A Tale of Two Cities: An Interesting Novel by Dickens



Charles Dickens is one of the most popular novelists of the 19th century. He belongs to England. He is acknowledged as the reporter of town life. He accurately portrays the town living and miserable conditions of middle class. As a social reformer Dickens employs fiction as a platform for his social appeal. Humour and pathos lie closely together in his world of writings. In short, he is a lovable novelist.

A Tale of Two Cities by Dickens is a well-liked novel. It has taken to present the happenings of the two cities - Paris and London during French Revolution. The author has described the incidents and characters of both the cities without any bias. Here the characters of the composition move freely from Paris to London. Hence, the writer has appropriately named the novel as A Tale of Two Cities.

The plot of this work of fiction is compact, well constructed, economical and dramatic. It is full of suspense, drama and curiosity. Here the aim of the novelist is not to describe the French Revolution in detail. He has simply taken some of the incidents of Revolution. With that background he has woven his plot. He describes the problems and troubles of the common man. He talks about the life of the people with their political and social problems.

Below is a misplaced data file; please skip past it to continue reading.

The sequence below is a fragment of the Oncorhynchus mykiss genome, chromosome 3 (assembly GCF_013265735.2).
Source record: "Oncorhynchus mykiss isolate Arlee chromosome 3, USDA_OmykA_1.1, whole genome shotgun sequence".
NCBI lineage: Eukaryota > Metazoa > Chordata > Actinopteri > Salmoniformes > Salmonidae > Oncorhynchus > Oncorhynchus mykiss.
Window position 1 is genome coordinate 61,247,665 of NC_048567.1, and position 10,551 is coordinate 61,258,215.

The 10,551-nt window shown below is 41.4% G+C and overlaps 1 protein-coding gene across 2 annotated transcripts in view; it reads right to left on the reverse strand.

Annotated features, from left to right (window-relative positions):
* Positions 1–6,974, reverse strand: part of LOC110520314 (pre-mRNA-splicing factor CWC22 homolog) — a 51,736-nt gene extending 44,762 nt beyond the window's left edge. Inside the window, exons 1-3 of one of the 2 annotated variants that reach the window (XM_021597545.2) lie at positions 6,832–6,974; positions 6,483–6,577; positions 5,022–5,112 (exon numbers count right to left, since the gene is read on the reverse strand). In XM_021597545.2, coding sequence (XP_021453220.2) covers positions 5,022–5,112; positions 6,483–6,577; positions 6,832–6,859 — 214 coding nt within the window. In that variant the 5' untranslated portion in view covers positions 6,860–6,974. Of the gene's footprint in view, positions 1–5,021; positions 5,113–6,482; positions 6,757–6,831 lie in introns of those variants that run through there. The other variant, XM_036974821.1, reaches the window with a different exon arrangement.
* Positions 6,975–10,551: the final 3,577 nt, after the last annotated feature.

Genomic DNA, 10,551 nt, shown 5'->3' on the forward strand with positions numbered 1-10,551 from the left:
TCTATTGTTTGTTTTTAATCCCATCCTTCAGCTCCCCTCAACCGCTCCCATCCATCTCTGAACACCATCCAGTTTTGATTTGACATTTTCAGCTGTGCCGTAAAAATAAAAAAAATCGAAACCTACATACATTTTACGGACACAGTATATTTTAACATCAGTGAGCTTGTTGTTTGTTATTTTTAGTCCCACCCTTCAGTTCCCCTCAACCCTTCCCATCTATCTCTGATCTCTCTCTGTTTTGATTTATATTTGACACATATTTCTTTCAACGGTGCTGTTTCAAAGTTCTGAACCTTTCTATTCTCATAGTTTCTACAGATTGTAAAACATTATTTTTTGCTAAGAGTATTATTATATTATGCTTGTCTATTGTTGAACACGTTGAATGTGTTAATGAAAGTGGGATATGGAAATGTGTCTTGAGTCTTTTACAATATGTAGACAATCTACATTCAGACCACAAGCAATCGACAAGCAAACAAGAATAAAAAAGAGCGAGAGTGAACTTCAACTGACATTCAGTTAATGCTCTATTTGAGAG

The plot of A Tale of Two Cities is very interesting. Dr. Alexander Manette has been imprisoned for 18 years. His daughter Lucie brings him to London after his release. Due to her care Dr. Manette recovers physically and mentally. Miss Lucie falls in love with Darnay. Darnay's father and uncle were responsible for the suffering of her father. In spite of that Dr. Manette allows Darnay to marry his daughter. They begin their conjugal life.

Even in the critical hours, Darnay goes to Paris. He puts his life in danger to save the life of Gabelle. Since the French Revolution was going on, he is arrested there. He is sentenced to death. Dr. Manette and Lucie go there to save him. He is released but he is again arrested. Now Sydney Carton plans to save Darnay's life for the sake of his beloved Lucie. Carton loves Lucie sincerely even after her marriage to Darnay. He takes help of the jailor who takes out the unconscious Darnay from the prison. Carton replaces Darnay in the prison and dies for him for the sake of Lucie.

In this way we find that A Tale of Two Cities is a very interesting novel. Dickens has told the story excellently well. He has cast his spell on the readers. Our interest in the novel never becomes weak. The suspense goes on mounting. Here he has blended humour and pathos. For this merit, this novel is always appreciated.
Hareshwar Roy, Satna


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